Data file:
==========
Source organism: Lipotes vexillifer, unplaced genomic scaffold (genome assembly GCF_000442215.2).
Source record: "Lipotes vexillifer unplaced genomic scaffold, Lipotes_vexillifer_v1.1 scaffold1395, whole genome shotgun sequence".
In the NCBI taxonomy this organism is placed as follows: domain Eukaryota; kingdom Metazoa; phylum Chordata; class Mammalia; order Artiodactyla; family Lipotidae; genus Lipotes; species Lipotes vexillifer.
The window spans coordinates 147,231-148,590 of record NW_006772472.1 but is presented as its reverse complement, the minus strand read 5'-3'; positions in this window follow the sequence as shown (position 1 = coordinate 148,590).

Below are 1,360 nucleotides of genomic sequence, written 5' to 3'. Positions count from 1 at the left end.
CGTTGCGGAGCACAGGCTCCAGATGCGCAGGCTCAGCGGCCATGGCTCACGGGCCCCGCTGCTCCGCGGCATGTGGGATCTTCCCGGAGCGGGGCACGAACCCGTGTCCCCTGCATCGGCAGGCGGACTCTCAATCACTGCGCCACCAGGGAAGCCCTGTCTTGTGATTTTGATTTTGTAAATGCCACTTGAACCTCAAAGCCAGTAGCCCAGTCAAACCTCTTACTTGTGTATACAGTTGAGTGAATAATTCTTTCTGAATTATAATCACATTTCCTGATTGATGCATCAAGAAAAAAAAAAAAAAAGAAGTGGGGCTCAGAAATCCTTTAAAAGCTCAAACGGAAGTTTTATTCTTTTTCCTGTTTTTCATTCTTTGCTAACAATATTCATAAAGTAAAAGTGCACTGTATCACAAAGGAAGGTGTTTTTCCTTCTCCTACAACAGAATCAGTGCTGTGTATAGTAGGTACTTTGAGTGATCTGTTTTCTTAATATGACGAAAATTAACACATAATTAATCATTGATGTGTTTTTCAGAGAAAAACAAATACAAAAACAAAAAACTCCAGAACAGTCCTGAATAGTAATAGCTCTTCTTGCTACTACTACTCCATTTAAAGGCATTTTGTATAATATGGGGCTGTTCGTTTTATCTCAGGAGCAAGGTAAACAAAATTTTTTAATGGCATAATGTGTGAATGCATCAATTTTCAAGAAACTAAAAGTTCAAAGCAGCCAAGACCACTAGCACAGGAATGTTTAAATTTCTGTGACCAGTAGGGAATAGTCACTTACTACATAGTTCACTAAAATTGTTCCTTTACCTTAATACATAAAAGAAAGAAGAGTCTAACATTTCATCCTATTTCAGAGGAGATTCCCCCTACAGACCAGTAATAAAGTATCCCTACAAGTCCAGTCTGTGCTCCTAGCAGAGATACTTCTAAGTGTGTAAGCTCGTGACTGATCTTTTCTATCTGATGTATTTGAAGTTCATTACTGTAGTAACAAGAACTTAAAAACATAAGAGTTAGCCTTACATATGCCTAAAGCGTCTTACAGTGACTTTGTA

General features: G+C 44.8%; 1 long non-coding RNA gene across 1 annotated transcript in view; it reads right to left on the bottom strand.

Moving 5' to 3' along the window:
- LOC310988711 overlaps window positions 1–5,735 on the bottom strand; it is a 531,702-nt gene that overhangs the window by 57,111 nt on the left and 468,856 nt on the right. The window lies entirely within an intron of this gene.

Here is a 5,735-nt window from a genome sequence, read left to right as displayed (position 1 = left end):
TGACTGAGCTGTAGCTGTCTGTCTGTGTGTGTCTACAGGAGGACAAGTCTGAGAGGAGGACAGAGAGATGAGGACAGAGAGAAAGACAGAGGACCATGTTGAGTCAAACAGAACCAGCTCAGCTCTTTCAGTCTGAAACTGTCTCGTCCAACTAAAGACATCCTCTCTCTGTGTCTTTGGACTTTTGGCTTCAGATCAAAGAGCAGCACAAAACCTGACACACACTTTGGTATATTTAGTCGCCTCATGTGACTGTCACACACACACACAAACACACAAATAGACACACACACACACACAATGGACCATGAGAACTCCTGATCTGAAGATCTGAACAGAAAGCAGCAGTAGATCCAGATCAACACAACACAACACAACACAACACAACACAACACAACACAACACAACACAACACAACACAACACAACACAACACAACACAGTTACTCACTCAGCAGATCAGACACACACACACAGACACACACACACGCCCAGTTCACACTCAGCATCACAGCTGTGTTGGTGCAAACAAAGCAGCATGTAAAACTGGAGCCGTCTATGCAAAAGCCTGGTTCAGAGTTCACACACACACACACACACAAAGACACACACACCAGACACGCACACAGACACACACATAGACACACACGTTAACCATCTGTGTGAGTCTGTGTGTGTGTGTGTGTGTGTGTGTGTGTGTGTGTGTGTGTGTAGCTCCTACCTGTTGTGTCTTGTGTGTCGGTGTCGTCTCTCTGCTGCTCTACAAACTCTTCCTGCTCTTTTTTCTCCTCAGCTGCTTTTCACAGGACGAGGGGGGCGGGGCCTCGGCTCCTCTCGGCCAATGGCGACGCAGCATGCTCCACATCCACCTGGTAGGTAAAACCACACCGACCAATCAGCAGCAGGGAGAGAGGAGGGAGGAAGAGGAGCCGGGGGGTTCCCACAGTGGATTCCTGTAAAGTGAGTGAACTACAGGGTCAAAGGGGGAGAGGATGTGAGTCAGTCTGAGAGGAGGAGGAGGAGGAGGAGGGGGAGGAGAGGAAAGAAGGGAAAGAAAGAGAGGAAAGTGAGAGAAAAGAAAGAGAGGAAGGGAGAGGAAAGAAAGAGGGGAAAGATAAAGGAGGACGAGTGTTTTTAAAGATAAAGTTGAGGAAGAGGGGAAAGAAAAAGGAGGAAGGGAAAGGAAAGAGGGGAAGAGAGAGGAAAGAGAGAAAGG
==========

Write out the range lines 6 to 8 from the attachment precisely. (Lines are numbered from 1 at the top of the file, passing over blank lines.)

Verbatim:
CGTTGCGGAGCACAGGCTCCAGATGCGCAGGCTCAGCGGCCATGGCTCACGGGCCCCGCTGCTCCGCGGCATGTGGGATCTTCCCGGAGCGGGGCACGAACCCGTGTCCCCTGCATCGGCAGGCGGACTCTCAATCACTGCGCCACCAGGGAAGCCCTGTCTTGTGATTTTGATTTTGTAAATGCCACTTGAACCTCAAAGCCAGTAGCCCAGTCAAACCTCTTACTTGTGTATACAGTTGAGTGAATAATTCTTTCTGAATTATAATCACATTTCCTGATTGATGCATCAAGAAAAAAAAAAAAAAAGAAGTGGGGCTCAGAAATCCTTTAAAAGCTCAAACGGAAGTTTTATTCTTTTTCCTGTTTTTCATTCTTTGCTAACAATATTCATAAAGTAAAAGTGCACTGTATCACAAAGGAAGGTGTTTTTCCTTCTCCTACAACAGAATCAGTGCTGTGTATAGTAGGTACTTTGAGTGATCTGTTTTCTTAATATGACGAAAATTAACACATAATTAATCATTGATGTGTTTTTCAGAGAAAAACAAATACAAAAACAAAAAACTCCAGAACAGTCCTGAATAGTAATAGCTCTTCTTGCTACTACTACTCCATTTAAAGGCATTTTGTATAATATGGGGCTGTTCGTTTTATCTCAGGAGCAAGGTAAACAAAATTTTTTAATGGCATAATGTGTGAATGCATCAATTTTCAAGAAACTAAAAGTTCAAAGCAGCCAAGACCACTAGCACAGGAATGTTTAAATTTCTGTGACCAGTAGGGAATAGTCACTTACTACATAGTTCACTAAAATTGTTCCTTTACCTTAATACATAAAAGAAAGAAGAGTCTAACATTTCATCCTATTTCAGAGGAGATTCCCCCTACAGACCAGTAATAAAGTATCCCTACAAGTCCAGTCTGTGCTCCTAGCAGAGATACTTCTAAGTGTGTAAGCTCGTGACTGATCTTTTCTATCTGATGTATTTGAAGTTCATTACTGTAGTAACAAGAACTTAAAAACATAAGAGTTAGCCTTACATATGCCTAAAGCGTCTTACAGTGACTTTGTA

General features: G+C 44.8%; 1 long non-coding RNA gene across 1 annotated transcript in view; it reads right to left on the bottom strand.

Moving 5' to 3' along the window: